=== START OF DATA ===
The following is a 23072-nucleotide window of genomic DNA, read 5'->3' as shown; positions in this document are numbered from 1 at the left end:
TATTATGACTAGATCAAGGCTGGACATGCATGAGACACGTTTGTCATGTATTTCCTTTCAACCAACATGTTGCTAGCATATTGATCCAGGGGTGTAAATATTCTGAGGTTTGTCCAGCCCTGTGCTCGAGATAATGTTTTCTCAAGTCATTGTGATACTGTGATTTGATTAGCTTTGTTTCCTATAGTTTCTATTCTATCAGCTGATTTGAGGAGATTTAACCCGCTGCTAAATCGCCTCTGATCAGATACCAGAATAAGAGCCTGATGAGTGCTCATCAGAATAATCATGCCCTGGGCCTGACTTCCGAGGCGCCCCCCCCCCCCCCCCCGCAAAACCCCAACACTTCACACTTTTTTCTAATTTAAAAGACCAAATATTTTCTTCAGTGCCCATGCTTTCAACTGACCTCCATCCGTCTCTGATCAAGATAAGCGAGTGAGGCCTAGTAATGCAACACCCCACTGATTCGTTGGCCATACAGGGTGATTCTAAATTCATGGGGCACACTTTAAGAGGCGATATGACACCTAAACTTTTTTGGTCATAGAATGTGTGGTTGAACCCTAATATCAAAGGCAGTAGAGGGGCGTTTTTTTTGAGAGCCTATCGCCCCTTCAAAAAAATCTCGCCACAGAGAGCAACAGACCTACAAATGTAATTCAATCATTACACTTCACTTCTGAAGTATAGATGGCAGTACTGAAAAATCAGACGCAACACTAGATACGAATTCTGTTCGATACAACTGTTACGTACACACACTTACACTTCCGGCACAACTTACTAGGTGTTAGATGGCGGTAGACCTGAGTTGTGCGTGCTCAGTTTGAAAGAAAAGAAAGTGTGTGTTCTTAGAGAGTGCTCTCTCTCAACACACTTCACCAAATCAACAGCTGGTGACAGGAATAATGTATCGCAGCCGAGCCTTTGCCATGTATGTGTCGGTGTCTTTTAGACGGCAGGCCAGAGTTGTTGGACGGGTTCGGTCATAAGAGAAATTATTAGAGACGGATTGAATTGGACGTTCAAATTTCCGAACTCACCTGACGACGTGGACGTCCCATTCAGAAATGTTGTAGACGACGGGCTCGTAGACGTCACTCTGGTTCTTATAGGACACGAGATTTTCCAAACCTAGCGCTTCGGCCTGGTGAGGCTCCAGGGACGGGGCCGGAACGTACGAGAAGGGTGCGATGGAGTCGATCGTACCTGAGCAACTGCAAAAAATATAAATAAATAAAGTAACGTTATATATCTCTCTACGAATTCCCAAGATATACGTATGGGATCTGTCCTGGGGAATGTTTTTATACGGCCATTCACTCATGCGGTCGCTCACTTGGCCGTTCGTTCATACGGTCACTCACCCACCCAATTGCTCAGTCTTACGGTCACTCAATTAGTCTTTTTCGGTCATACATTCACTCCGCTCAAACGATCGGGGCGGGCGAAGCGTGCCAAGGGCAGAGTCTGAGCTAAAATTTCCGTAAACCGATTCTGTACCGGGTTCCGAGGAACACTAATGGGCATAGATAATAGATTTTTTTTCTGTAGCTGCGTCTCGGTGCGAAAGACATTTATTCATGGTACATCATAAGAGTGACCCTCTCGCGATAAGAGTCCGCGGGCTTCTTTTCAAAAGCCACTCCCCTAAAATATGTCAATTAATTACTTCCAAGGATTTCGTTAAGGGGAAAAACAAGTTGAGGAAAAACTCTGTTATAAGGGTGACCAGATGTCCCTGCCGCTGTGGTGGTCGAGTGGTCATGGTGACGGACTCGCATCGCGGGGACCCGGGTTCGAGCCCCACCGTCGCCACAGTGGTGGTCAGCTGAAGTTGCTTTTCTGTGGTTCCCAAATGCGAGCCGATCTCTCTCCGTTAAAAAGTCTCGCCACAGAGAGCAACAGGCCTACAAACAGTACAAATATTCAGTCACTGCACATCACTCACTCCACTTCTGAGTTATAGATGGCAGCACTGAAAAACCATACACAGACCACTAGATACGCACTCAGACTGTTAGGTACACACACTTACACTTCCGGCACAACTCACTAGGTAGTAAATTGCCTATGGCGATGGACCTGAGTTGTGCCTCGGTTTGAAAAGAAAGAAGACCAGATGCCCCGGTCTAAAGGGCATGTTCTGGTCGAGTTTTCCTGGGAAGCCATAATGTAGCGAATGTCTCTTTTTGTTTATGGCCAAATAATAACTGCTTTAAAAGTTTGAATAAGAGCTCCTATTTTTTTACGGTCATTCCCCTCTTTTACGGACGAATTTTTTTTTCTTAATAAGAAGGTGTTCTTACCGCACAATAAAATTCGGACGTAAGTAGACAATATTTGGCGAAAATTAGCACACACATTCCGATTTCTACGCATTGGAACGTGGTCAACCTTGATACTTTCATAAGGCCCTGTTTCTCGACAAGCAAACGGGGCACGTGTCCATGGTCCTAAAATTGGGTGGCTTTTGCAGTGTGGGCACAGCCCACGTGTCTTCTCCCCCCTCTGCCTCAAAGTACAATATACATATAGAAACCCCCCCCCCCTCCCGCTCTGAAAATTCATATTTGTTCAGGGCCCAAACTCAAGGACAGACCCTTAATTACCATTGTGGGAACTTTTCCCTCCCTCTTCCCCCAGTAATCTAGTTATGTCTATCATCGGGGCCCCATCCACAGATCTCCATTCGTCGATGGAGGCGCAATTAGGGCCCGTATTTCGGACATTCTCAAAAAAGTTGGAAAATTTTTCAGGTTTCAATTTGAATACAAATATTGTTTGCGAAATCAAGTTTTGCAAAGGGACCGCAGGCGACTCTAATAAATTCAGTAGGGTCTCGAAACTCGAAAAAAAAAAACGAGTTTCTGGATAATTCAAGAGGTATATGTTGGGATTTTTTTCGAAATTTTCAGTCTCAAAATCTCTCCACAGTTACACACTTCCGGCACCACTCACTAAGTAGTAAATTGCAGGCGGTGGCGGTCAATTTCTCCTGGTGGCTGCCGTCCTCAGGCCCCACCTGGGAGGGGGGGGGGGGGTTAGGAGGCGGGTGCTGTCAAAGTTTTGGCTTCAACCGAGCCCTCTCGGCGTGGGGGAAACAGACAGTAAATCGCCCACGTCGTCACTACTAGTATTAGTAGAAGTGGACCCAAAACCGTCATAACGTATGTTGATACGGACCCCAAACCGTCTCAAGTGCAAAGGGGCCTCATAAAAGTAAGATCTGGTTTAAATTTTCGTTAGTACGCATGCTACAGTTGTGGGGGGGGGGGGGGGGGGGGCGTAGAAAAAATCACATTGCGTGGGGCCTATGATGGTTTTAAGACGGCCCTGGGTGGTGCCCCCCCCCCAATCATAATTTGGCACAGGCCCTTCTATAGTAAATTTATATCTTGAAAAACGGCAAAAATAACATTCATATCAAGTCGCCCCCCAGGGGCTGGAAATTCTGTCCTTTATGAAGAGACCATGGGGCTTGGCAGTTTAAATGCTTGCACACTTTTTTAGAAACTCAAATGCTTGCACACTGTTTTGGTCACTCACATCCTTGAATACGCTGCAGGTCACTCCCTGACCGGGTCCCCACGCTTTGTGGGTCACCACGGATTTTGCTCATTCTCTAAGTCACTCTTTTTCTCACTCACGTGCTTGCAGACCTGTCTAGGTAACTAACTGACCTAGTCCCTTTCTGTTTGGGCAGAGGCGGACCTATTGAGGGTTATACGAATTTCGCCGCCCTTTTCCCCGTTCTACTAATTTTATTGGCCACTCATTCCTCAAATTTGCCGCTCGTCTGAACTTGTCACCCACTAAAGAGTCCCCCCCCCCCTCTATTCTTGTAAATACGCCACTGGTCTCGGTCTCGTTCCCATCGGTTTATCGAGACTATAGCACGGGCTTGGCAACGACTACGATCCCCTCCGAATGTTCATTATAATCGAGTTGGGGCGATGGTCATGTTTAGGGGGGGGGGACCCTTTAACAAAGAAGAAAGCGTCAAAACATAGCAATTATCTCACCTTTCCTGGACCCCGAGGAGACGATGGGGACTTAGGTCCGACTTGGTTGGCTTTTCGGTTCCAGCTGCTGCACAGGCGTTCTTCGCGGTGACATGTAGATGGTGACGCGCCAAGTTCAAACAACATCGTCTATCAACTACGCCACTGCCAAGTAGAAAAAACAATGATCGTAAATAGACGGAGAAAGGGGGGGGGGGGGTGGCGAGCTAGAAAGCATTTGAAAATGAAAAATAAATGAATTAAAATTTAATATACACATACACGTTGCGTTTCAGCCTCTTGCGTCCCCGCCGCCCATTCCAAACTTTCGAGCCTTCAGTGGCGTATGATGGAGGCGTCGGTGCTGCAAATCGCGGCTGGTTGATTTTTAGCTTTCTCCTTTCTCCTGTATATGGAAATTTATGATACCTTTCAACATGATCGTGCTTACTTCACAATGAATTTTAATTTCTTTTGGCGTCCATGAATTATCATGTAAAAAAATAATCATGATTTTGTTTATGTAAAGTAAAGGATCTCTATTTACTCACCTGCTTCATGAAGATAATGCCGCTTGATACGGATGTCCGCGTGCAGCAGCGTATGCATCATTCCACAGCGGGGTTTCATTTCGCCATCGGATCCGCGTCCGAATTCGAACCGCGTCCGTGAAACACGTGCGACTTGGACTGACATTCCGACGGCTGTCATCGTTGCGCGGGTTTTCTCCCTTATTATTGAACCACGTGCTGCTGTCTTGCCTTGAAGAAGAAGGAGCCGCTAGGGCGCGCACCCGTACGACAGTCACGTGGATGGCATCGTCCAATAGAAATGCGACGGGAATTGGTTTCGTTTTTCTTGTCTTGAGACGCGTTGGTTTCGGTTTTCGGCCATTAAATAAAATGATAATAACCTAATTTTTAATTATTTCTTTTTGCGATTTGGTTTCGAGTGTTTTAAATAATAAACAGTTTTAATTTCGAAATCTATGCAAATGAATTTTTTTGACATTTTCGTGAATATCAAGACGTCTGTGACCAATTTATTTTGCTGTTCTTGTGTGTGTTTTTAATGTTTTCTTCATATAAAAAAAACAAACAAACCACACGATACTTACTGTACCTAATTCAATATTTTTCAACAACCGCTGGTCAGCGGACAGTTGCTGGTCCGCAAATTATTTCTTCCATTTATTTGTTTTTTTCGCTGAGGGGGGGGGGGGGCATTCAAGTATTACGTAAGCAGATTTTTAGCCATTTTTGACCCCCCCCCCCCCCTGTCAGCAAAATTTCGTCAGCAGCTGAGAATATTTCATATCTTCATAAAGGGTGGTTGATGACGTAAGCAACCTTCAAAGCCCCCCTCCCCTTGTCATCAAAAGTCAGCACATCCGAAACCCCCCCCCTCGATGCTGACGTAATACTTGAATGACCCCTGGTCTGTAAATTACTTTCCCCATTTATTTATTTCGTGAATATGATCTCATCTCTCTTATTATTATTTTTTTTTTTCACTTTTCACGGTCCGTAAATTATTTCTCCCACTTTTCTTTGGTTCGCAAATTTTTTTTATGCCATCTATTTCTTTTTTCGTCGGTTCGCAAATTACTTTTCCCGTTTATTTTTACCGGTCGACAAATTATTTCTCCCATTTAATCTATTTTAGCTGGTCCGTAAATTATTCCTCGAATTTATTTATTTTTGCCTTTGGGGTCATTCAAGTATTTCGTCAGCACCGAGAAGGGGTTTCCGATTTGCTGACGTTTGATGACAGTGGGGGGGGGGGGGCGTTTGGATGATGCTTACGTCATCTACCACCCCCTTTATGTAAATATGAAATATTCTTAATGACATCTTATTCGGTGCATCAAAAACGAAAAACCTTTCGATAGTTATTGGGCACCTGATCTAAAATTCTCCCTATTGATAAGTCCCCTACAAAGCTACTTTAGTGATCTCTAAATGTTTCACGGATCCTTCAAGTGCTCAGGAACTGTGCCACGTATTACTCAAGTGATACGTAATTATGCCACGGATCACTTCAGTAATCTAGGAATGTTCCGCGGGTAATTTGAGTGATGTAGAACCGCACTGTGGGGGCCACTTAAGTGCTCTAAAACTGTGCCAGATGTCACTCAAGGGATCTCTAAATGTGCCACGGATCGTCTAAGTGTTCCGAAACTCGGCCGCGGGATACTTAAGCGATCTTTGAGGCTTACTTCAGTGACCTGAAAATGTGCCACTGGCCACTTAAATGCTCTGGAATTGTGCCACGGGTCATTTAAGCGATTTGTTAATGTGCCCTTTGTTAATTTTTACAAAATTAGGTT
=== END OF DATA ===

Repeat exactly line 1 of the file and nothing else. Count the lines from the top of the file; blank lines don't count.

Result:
The following is a 23072-nucleotide window of genomic DNA, read 5'->3' as shown; positions in this document are numbered from 1 at the left end: